In reality?

Sure — making good with the father has always been important. But, in my experience, scoring points and making a good impression with the mother is often far, far more important.

Mom is usually the confidant and advisor on matters of the heart. Mothers and daughters tend to speak frequently. The mother will often have detailed feedback on her impression of you.

Additionally, mothers are experienced and can read men well, so I’d advise you be on your best behavior. Having the girlfriend’s mom in your corner can be a big help when you’ve made a mistake or when you are simply navigating the choppy waters that any relationship brings.

Making a bad impression on the mother can also poison the chance of a healthy relationship. Smile, say your please and thank you’s. Perhaps, iron that shirt too.

Stay good with big mamma: she can be a fantastically valuable ally.

You can even go to her for advice on your partner. Be it presents, help with problems or conflict — the mother will be the foremost expert on the woman you love.

A Needed Hard Truth On Dating Economics

Fact: Dating is a supply and demand market.

You (hopefully) bring something to the table, and in return, so do others. Consequently, don’t go demand everything — if you have nothing to offer in return. It seems like a basic, but I see many frequent offenders in this category.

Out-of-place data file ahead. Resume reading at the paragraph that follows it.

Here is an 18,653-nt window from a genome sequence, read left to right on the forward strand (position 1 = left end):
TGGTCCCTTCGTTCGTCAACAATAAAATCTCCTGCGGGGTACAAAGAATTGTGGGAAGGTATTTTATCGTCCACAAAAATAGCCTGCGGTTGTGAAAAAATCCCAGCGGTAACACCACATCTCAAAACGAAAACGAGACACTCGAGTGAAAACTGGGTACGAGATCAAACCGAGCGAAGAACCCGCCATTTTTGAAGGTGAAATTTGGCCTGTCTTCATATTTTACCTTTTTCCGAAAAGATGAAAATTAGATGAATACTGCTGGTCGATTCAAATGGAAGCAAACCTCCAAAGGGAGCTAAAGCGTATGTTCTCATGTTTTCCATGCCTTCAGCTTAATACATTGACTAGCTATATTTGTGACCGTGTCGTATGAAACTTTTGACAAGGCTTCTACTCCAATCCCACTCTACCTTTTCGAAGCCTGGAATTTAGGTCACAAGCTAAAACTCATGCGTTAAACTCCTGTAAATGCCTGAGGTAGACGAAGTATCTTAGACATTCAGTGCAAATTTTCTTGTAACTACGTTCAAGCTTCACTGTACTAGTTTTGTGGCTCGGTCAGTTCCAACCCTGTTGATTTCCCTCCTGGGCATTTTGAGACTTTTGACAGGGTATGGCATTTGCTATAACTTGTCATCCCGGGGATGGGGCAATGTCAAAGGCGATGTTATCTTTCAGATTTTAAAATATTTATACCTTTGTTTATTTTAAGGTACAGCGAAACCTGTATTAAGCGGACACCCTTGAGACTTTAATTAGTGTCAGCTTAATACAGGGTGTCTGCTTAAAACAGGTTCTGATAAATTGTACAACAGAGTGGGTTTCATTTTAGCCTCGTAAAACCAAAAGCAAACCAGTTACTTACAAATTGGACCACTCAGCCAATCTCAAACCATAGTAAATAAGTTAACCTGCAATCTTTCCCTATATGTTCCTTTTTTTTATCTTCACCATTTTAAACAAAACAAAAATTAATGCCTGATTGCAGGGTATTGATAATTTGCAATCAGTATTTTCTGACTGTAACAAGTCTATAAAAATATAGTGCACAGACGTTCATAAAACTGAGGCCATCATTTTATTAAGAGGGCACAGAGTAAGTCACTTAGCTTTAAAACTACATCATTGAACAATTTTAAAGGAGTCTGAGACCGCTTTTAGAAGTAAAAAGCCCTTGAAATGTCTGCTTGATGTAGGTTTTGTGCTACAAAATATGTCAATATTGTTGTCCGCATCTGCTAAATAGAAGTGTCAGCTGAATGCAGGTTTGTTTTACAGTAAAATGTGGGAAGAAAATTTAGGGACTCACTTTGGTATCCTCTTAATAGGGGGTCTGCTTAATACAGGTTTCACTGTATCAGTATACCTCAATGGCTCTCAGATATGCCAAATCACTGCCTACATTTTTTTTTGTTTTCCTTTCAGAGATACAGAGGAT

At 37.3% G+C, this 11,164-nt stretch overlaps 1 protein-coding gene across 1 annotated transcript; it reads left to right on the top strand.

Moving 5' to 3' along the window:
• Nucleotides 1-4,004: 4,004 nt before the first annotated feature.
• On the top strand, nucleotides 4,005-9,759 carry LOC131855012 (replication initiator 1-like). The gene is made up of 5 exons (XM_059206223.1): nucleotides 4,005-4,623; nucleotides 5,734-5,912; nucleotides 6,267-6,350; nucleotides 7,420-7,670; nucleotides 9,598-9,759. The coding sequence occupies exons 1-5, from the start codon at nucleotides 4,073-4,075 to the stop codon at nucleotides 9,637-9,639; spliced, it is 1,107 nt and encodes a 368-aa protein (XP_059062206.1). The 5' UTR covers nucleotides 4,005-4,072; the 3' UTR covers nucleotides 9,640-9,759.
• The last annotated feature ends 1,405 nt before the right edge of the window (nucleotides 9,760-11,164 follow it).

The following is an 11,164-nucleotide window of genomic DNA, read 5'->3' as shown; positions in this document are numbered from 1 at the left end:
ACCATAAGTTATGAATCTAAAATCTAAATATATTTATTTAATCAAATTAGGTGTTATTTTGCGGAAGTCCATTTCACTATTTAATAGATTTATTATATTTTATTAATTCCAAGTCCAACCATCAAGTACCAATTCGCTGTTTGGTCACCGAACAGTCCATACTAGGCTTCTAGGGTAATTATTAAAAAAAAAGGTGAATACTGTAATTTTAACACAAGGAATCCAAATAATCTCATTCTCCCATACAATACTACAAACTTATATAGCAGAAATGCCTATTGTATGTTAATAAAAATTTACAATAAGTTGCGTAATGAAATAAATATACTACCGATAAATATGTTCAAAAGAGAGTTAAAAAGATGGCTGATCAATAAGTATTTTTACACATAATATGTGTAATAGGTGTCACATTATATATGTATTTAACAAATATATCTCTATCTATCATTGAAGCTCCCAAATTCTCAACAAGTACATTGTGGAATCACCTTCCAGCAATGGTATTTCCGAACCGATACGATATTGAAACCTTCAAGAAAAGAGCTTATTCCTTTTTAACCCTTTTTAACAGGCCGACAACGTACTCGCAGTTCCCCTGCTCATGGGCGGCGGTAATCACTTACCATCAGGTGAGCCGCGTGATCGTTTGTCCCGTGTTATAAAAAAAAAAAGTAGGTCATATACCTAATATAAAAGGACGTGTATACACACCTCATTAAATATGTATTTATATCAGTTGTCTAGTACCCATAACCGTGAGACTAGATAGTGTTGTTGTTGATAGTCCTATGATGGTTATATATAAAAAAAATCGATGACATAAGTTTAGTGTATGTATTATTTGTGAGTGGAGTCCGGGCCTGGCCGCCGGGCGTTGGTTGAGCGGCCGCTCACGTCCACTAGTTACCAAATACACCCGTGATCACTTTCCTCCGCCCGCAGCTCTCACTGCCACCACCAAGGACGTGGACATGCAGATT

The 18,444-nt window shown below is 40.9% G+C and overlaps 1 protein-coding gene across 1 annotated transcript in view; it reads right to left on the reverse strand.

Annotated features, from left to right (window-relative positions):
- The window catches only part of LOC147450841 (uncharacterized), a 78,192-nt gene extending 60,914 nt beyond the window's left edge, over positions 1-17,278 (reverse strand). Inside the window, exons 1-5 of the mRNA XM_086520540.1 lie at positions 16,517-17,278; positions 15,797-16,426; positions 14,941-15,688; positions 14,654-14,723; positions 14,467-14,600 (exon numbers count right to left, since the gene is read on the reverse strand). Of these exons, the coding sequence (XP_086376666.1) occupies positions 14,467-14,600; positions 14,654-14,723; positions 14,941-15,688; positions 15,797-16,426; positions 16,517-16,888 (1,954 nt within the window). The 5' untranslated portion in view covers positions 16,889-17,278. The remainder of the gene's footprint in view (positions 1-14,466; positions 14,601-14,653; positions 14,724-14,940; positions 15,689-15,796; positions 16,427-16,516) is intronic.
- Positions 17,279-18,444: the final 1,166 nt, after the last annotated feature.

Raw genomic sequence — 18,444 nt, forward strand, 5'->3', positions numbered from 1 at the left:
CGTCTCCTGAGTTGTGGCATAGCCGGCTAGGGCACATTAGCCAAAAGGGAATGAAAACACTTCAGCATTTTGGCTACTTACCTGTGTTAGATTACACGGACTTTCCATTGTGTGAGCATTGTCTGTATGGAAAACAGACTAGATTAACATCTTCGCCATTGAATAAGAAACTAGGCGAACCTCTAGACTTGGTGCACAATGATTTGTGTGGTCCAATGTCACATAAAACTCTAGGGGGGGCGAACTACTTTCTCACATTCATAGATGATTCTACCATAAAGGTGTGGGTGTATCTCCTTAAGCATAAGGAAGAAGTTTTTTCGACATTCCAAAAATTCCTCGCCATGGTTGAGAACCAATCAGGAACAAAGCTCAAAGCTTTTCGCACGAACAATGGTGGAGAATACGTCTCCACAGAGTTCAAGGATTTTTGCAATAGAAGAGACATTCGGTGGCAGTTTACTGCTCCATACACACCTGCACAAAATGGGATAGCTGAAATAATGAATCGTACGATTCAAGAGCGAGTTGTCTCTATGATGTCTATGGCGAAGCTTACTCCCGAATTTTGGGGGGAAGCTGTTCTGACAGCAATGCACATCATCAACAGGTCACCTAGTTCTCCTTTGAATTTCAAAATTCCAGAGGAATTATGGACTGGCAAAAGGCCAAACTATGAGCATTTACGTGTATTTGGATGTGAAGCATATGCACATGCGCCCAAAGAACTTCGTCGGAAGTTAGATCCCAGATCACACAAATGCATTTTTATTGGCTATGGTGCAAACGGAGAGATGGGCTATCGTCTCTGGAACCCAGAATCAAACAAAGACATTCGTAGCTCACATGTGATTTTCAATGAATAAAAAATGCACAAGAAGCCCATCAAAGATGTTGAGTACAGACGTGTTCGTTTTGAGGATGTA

For example: if you are a broke dude, with no job, no jokes, no personality, and a beer belly, don’t start to resent women because you can’t seem to score some babe with a beach body.

Disclaimer: Hot chicks with abs tend to date hot dudes with abs; it isn’t complicated.

If that “Hot chick with abs” is your goal:

One: become a hot dude with abs.

Two: become some equitable substitute for “hot dude with abs.”

Or Better Yet Three: get real.

My intentions aren’t to reduce dating down to basic arithmetic and simple variables. My intention is to give some tough love to my dudes out there. I’ve had so many guy friends with outlandishly unrealistic expectations that undermine their efforts, that have them bypassing great girls. The problem crosses sexes though:

In light of technology’s granting of easy access to dates, everyone has become replaceable. The global digital meat market has everyone holding out for that next best thing: “I don’t want to settle.”

Well guess what— on some level — we all settle. There’s no such thing as “the one true love” or “the one”. You can be a hopeless romantic without falling for toxic Hollywood idealism.

There’s a lot of great, compatible men and women out there.

Find someone you can reasonably get along with, who are you are attracted to. Put in the work. And you might just find yourself living an amazing, happy life with someone who loves you a whole lot.